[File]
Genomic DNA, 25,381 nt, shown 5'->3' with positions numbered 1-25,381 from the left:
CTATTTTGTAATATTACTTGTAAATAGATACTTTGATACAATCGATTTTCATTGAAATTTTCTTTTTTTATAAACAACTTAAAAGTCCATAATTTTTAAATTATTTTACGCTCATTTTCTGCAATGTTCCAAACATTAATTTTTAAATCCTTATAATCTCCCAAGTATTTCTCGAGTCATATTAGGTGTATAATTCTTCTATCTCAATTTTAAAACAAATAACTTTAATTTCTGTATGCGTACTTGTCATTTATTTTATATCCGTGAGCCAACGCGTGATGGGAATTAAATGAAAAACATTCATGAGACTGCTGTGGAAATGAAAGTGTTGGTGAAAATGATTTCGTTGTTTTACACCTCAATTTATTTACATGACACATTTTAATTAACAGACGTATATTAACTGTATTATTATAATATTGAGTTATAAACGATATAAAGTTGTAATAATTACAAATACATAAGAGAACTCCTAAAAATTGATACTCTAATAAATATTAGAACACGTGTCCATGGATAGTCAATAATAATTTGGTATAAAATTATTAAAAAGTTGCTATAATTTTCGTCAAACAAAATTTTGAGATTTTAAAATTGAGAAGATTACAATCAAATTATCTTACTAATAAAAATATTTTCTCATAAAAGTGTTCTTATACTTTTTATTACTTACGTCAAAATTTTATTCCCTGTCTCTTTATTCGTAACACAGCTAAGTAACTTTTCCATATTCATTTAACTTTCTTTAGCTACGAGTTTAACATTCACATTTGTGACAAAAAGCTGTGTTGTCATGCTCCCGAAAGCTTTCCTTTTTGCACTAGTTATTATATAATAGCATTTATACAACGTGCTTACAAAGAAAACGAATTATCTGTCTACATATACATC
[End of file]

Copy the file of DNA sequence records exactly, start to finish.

Genomic DNA, 25,381 nt, shown 5'->3' with positions numbered 1-25,381 from the left:
CTATTTTGTAATATTACTTGTAAATAGATACTTTGATACAATCGATTTTCATTGAAATTTTCTTTTTTTATAAACAACTTAAAAGTCCATAATTTTTAAATTATTTTACGCTCATTTTCTGCAATGTTCCAAACATTAATTTTTAAATCCTTATAATCTCCCAAGTATTTCTCGAGTCATATTAGGTGTATAATTCTTCTATCTCAATTTTAAAACAAATAACTTTAATTTCTGTATGCGTACTTGTCATTTATTTTATATCCGTGAGCCAACGCGTGATGGGAATTAAATGAAAAACATTCATGAGACTGCTGTGGAAATGAAAGTGTTGGTGAAAATGATTTCGTTGTTTTACACCTCAATTTATTTACATGACACATTTTAATTAACAGACGTATATTAACTGTATTATTATAATATTGAGTTATAAACGATATAAAGTTGTAATAATTACAAATACATAAGAGAACTCCTAAAAATTGATACTCTAATAAATATTAGAACACGTGTCCATGGATAGTCAATAATAATTTGGTATAAAATTATTAAAAAGTTGCTATAATTTTCGTCAAACAAAATTTTGAGATTTTAAAATTGAGAAGATTACAATCAAATTATCTTACTAATAAAAATATTTTCTCATAAAAGTGTTCTTATACTTTTTATTACTTACGTCAAAATTTTATTCCCTGTCTCTTTATTCGTAACACAGCTAAGTAACTTTTCCATATTCATTTAACTTTCTTTAGCTACGAGTTTAACATTCACATTTGTGACAAAAAGCTGTGTTGTCATGCTCCCGAAAGCTTTCCTTTTTGCACTAGTTATTATATAATAGCATTTATACAACGTGCTTACAAAGAAAACGAATTATCTGTCTACATATACATC